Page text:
Somaliland: areas for discussion at the horn of africa meeting in london

The following documents received from our source in Nairobi are a detailed description of the synopsis for the up-coming meeting in London on Somalia and the Horn of Africa.  The meeting which has been organised by the United Kingdom government and will be hosted by the British Prime Minister David Cameron.

It is expected that at least 40 head of states, along with the UN director-General Ban-ki Moon, will attend. The President of Somaliland Ahmed Mohamed Mohamud “Siilaanyo” is also expected to attend.

has been much debate about the value of this meeting for Somaliland, but as deputy-ambassador Chris Allan stated on his recent visit and press conference in Somaliland ” Somaliland’s sensitivities will be taken into consideration..this is not a meeting about the re-unification nor the separation of the former “Somali Republic”, but rather to discuss the general conditions prevailing in the region…and Somaliland invaluable input as a stable, progressive and democratic region will be an asset”.
Despite the words of re-assurance from the United Kingdom, many Somalilanders are sceptical about the motives of this meeting, and as one can see from these confidential documents, it is clear to see why. There still exits within the international community the fantasy that the defunct “Somali Republic” is still alive and well. Whilst in fact, it is beyond repair. The reality on the ground is far removed from the perception at these international conferences.
The words and phrases such as “National Government” and “Joint Management Board” are pipe-dreams. It has been over two decades since the overthrow of the Barre regime, yet Somalia, despite almost seventeen attempts has been unable to get its act together. In fact, things have gotten worse. Alien ideas such as piracy and terrorism have found a home in Somalia. A nation that was a secular, tolerant and inclusive country has become a hot bed of fundamentalism, intolerance and anarchy. A Pan-African country which led effort for the decolonisation of Mozambique, Guinea-Bissau and Angola to name a few, has become a pariah within Africa.
There are several reasons for this, a thirst for power, intolerance, ignorance, but the most obvious cause is that the communal trust between the Somali peoples in the region has died. After the civil war every Somali retreated to his hometown, region or community.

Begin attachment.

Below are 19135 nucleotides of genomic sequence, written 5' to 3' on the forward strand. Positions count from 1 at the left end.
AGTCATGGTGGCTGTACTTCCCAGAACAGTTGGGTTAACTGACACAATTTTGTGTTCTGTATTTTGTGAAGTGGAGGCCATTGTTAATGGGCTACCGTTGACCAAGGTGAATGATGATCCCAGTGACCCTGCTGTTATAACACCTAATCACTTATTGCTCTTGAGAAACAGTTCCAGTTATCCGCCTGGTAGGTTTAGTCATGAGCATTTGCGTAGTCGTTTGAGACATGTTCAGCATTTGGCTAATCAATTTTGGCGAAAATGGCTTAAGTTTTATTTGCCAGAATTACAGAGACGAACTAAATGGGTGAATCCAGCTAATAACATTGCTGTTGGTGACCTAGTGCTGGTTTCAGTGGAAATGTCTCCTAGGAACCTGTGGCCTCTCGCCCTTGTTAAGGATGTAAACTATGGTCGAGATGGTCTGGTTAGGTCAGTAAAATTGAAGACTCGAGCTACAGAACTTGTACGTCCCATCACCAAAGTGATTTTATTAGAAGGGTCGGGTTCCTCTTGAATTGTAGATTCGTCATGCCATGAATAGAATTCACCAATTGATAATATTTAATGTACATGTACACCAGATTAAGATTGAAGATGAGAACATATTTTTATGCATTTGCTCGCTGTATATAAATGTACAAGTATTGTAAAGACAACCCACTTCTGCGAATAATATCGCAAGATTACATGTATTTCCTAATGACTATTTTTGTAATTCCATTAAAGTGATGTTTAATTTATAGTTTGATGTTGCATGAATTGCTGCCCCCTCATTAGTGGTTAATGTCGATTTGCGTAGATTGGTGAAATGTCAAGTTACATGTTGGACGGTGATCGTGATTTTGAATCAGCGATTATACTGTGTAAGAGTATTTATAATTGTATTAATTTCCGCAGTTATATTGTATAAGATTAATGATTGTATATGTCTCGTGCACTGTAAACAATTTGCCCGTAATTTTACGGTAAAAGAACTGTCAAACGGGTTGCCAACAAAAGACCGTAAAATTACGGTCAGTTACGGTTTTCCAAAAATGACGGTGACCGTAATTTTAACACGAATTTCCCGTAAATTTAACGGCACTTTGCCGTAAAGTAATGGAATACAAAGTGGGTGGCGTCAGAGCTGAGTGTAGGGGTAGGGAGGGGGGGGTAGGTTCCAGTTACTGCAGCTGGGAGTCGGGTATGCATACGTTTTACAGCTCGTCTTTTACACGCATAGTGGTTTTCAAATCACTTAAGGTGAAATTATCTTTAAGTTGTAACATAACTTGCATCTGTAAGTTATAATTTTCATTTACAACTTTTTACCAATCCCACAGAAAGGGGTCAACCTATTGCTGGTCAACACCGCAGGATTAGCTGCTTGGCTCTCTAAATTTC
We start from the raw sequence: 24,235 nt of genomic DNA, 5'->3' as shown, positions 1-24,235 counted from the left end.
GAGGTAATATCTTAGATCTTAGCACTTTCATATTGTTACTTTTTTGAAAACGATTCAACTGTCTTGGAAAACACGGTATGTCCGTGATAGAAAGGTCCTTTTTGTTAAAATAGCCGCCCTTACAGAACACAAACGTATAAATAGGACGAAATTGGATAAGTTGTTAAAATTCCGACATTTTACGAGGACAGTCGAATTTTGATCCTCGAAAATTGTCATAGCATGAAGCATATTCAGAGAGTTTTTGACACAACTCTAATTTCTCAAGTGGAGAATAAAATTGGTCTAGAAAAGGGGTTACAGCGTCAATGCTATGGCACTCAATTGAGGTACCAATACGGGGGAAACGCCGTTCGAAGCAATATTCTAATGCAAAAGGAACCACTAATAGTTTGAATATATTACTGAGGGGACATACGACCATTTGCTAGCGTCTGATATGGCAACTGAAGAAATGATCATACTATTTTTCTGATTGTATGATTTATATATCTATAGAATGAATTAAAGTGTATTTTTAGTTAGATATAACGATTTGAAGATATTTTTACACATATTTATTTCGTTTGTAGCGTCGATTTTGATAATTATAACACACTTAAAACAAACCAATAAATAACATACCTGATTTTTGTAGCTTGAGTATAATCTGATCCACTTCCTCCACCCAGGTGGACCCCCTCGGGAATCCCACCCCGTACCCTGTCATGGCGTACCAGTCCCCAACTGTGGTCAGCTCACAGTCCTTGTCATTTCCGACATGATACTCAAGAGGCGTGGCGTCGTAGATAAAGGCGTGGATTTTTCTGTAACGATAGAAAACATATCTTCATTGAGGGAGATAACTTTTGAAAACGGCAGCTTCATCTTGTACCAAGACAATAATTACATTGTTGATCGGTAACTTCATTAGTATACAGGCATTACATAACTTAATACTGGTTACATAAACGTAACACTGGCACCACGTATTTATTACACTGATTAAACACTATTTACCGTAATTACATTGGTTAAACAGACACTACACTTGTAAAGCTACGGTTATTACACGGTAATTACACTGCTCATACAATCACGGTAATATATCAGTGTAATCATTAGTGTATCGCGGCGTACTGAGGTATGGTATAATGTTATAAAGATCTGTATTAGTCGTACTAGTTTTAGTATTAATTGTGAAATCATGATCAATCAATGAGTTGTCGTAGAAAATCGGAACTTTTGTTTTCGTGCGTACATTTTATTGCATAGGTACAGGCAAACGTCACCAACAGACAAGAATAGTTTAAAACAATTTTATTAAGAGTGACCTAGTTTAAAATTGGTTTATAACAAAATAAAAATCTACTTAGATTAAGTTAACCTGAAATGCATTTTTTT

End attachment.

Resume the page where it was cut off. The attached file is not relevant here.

Furthermore throwing money at the situation will not change a single thing.  Billions of dollars have been spent on Somalia, with nothing to show for it. Human lives, both indigenous and foreign have been sacrificed to rescue Somalia and Somalis, and still nothing changes. Somalia needs a wake-up call.
The international de-jure recognition of Somaliland is that wake-up call.
Somaliland became an independent country prior to the existence of the defunct ” Somali Republic” in 1960. The voluntary to unite with Somalia was nullified on 18th of May, 1991. Somaliland’s sovereignty was confirmed by the national referendum held in 2003. Since then Somaliland has embarked on the path of democracy, stability and progress. It has held several national elections, all considered free and fair by the international community.
Somaliland has seen a peaceful transfer of power, unheard of in Africa.
Somaliland is an inclusive and tolerant nation. It has citizens of many different communities. The previous Somaliland president Dahir Rayale Kahin held office for almost a decade. He was not from the majority community in Somaliland. Some people supported him, some people opposed him.  He held power and transferred power. Future Somaliland leaders will come from different communities, but they will have one thing in common. They are first and foremost Somalilanders.
Yet, despite all these achievements it is being held to ransom by a unification it has repudiated, that its citizens have rejected time and time again, and tied to an unelected, unrepresentative entity, that exits solely due to international life support.
Somaliland has a lot to offer at this meeting in London, but the international community should first understand, that Somaliland’s sovereignty is not up for discussion. Those attending this meeting should also be aware, that it is Somalia that needs to get its house in order, and embark on a path on peace, inclusiveness, tolerance, democracy and progress.
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